Champ Car drivers get a chance to reap what Cosworth Racing and Ford Motor Co. have sown.
With the recent exodus of Toyota and Honda, the Champ Car World Series, under the Championship Auto Racing Teams Inc. (CART) organization, was ripe for change. Enter Ford Motor Co. and Cosworth Racing Inc. Ford and CART entered into a two-year relationship, renaming the Series "Bridgestone Presents the Champ Car World Series Powered by Ford." Cosworth Racing, a wholly owned subsidiary of Ford, is the sole supplier of engines for the Series, presenting a detuned version of the tried-and-true XF engine, now called the XFE.
The XFE engine is the fourth evolution of Cosworth's X Series Champ Car engines. The XFE is a 2.65-liter turbocharged V8 that provides 750 hp at 12,000 rpm and a maximum torque of 400 lb-ft. The top speed for Champ cars is over 230 mph.
To level the playing field and cut costs, teams now lease the same engines from CART. One team carries three engines and can have 13 rebuilds during the 19-race season for $1.3 million. Compare that to last year's lease, which cost teams $4 million, and included nine engines and 35 rebuilds.
Evolution of X
Entering the scene in 2000, the XF is said to be the smallest, lightest, and highest-revving Champ Car engine, and is 2-in. shorter and 18% lighter than its predecessor. The 2003 XFE is the evolution of the XF. It contains several performance modifications to comply with new Champ Car rules regarding horsepower and engine life. According to Ian Bisco, vice president of Cosworth Racing, "Our XF engine ran 300 to 400 miles before a rebuild. Now we have tripled the life of the XFE and we're running it to 1,200 miles."
Two issues came up: lowering the usable power of the engine while maintaining efficiency and oil consumption. Basically, in the world of racing, high rpms equal more engine damage. "The biggest thing was to reduce the rpms from 16,000 to 12,000," says Bisco. Power range for the XF ranged from 11,000 to 16,000 rpm. Cosworth engineers brought the power band down to a range of 7,000 to 12,000 to get a 5,000-rpm spread that drivers could work with.
Pistons in the XF were extremely light with low friction to maintain high horsepower. For the XFE, engineers designed a stronger piston by increasing the weight using more of the same material in different areas. Also, another O-ring was added to ensure oil consumption didn't escalate over 400 miles. This adds more friction to the piston, but boosts durability. Other changes for strength and longevity include switching from titanium components in the valve train back to steel, although Cosworth won't get into specifics. The increased weight of the pistons meant that the crankshaft had to be balanced differently and weight added as well.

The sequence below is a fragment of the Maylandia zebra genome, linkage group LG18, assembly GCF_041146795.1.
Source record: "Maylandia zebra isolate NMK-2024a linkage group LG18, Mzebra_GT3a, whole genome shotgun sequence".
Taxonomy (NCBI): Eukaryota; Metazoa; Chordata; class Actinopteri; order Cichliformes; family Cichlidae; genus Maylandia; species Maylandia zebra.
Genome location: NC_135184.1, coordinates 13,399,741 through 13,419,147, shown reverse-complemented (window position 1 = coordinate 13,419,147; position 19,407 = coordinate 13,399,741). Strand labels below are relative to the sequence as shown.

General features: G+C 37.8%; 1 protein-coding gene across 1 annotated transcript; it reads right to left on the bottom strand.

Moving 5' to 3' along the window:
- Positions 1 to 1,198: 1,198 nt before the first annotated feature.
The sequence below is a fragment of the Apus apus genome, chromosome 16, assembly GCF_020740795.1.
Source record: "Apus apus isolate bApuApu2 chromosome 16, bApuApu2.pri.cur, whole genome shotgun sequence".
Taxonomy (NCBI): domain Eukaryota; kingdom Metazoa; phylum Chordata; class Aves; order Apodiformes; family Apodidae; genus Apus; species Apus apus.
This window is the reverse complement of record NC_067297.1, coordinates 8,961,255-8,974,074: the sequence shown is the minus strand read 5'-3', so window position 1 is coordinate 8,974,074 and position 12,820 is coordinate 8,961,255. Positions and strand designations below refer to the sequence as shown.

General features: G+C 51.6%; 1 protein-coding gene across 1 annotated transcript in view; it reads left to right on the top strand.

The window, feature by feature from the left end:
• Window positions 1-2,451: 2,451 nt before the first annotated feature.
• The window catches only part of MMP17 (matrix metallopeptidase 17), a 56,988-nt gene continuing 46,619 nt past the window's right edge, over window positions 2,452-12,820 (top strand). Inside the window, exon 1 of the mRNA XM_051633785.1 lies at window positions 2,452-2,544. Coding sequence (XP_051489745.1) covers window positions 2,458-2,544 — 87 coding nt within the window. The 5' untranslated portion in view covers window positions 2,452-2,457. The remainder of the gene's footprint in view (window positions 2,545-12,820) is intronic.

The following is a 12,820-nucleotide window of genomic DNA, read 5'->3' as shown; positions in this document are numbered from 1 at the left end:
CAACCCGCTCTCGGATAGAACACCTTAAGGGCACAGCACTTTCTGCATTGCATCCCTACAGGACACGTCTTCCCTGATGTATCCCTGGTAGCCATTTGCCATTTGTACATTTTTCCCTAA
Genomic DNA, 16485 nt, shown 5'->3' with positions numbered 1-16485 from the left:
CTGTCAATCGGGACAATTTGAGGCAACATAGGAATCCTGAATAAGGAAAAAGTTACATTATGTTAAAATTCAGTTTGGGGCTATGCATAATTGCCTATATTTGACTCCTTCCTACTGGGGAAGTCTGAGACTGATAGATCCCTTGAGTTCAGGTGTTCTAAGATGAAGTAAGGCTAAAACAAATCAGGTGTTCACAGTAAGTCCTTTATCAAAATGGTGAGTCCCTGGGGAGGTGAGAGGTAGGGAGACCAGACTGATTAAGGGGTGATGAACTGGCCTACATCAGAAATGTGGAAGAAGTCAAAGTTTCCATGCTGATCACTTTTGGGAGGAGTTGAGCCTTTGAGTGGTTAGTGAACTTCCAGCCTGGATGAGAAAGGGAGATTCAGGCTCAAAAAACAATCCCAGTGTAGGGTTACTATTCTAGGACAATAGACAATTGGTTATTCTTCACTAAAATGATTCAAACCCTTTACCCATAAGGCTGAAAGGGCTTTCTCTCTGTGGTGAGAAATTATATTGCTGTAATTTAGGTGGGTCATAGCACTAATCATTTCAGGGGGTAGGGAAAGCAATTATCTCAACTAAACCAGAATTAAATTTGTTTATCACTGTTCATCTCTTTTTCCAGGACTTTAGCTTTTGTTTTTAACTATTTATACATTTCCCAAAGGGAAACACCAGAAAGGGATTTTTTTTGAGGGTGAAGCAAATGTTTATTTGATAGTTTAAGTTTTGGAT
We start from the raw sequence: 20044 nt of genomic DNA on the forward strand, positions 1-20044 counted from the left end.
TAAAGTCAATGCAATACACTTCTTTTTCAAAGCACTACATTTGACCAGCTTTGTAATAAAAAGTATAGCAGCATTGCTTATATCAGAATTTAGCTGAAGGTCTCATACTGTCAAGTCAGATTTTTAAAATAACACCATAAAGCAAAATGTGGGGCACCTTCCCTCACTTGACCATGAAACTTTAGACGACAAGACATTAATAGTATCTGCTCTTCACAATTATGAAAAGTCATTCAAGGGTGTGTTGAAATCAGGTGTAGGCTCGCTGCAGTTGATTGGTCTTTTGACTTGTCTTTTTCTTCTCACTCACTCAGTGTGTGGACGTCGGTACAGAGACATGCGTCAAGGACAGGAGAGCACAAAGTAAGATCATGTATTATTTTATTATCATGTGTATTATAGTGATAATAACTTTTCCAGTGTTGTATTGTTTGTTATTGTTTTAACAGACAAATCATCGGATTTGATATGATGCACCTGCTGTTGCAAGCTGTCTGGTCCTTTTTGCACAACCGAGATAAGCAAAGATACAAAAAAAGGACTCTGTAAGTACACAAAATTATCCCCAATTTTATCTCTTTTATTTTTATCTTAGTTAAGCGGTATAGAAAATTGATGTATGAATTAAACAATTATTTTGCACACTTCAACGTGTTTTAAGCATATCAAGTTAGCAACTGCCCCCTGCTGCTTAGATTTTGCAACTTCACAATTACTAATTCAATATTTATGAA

To get performance levels up, intake trumpet length increased from 1 to 3 in. Cam time and fuel-injection timing also were tweaked. But how to get the required horsepower? By increasing boost in the turbocharger. Over the past few years, as speeds rose, CART reduced the amount of boost from a whopping 45 psi down to 34, using pop-off valves. The valves are electronically monitored by sensors. The only way for teams to get power up was by increasing rpms, which was costly. "Part of the cost savings this year was our ability to reduce the rpms back to 12,000. But to bring the power back up again, we increased the boost," says Bisco. Currently, 41.5 psi blasts through the turbocharger, making 750 hp at 12,000 rpm.
The XFE carries a conventional commercial-type turbocharger that runs with bronze bearings with aluminum and iron housings. Previously, the XF ran an expensive, titanium and magnesium turbocharger with roller bearings. A ring of injectors around the outside of the turbo would spray alcohol into the inlet wheel before it was forced into the engine. "This was costly, and a service problem because the turbo was separate from the engine," says Bisco. "Also, it was a maintenance issue because the electronic injectors and wire harnesses wrapped around a very hot turbo. But in the days when you were looking for that last 2 or 5 hp, it was a necessary evil," he adds.
In the current turbo, Cosworth engineers reintroduced precompression injection (PCI) to the inlet runner and made it part of the engine. "The injectors now get serviced with the engine and there are no electrical wires around the hot turbo housing, which will help with maintenance," says Bisco. "The current turbo is $7,000 compared to $13,000," he adds. Garrett Corp., of Torrance, Calif., makes the turbo.
Other modifications to the powerplant include changes to the fuel pump and materials in the engine. Fuel pumps had to increase flow to coincide with the higher turbo boost. The rpm reduction forced the mechanical fuel pump to turn more slowly. This necessitated increasing the size of the pump rotors, ensuring the same amount of fuel at lower rpms. Magnesium and carbon-fiber-engine components switched to aluminum for longevity. Dynamometer tests after 1,200 miles show the XFE with only an average 10-hp power loss. The powerplant weighs about 240 lb, or about the same as a conventional four-cylinder engine.